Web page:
Energy security is an important policy goal for most countries. Here, we show that cross-country differences in concern about energy security across Israel and 22 countries in Europe are explained by energy-specific and general national contextual indicators, over-and-above individual-level factors that reflect population demographics. Specifically, public concerns about import dependency and affordability reflect the specific energy context within countries, such as dependency on energy imports and electricity costs, while higher concerns about the affordability, vulnerability and reliability of energy are associated with higher fossil fuel consumption. More general national context beyond energy also appears to matter; energy security concerns are higher in countries that are doing less well in terms of economic and human well-being. These findings indicate that wider energy, social and economic context influence people’s feelings of vulnerability and sense of security, which may inform the development of effective energy security strategies that assuage public concerns.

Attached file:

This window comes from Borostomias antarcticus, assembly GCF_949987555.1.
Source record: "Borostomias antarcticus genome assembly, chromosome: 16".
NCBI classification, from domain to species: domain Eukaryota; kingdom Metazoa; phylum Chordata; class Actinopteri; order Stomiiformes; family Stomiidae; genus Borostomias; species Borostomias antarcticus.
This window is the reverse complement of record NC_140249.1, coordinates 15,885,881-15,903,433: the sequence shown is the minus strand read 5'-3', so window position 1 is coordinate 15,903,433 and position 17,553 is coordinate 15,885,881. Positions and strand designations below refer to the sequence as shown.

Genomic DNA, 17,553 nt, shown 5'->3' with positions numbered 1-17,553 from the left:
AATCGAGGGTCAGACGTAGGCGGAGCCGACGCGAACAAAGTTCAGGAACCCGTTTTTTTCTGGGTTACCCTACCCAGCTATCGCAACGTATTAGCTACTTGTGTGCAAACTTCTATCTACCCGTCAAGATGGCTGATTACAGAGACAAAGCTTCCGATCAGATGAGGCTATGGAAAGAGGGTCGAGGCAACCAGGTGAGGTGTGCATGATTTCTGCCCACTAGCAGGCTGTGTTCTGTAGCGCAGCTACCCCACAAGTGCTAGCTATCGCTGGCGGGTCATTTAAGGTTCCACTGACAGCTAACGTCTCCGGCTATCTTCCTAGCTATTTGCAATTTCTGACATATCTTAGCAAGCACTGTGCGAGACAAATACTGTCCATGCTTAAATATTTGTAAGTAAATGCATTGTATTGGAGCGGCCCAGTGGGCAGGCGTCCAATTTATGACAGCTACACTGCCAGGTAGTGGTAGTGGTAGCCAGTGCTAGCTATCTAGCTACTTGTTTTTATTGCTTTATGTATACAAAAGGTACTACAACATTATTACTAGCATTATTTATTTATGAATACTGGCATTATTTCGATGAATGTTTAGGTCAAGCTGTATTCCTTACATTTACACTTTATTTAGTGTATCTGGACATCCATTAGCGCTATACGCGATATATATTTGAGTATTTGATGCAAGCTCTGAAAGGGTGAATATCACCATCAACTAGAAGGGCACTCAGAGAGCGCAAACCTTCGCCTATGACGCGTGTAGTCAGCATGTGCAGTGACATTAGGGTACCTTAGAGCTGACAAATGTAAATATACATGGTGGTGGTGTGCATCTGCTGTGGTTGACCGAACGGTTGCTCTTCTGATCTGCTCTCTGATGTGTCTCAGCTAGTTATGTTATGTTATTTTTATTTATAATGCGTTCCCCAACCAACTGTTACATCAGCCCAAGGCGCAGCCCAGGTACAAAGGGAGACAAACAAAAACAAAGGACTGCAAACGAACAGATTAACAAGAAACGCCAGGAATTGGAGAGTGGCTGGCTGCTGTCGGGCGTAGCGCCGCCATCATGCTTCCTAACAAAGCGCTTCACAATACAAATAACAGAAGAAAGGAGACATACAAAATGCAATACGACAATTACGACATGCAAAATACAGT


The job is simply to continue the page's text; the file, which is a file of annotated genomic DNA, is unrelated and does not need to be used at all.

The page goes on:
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The European Social Survey (ESS) is a European Research Infrastructure Consortium (ERIC). Participating countries contribute to the central coordination costs of the ESS ERIC as well as covering the costs of their own fieldwork and national coordination. The contextual data were collected as part of the Public Attitudes to Welfare, Climate Change and Energy in the EU and Russia (PAWCER) project, funded under the ERA.Net RUS Plus programme (ID: 340).
The authors declare no competing interests.
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Demski, C., Poortinga, W., Whitmarsh, L. et al. National context is a key determinant of energy security concerns across Europe. Nat Energy 3, 882–888 (2018). https://doi.org/10.1038/s41560-018-0235-8
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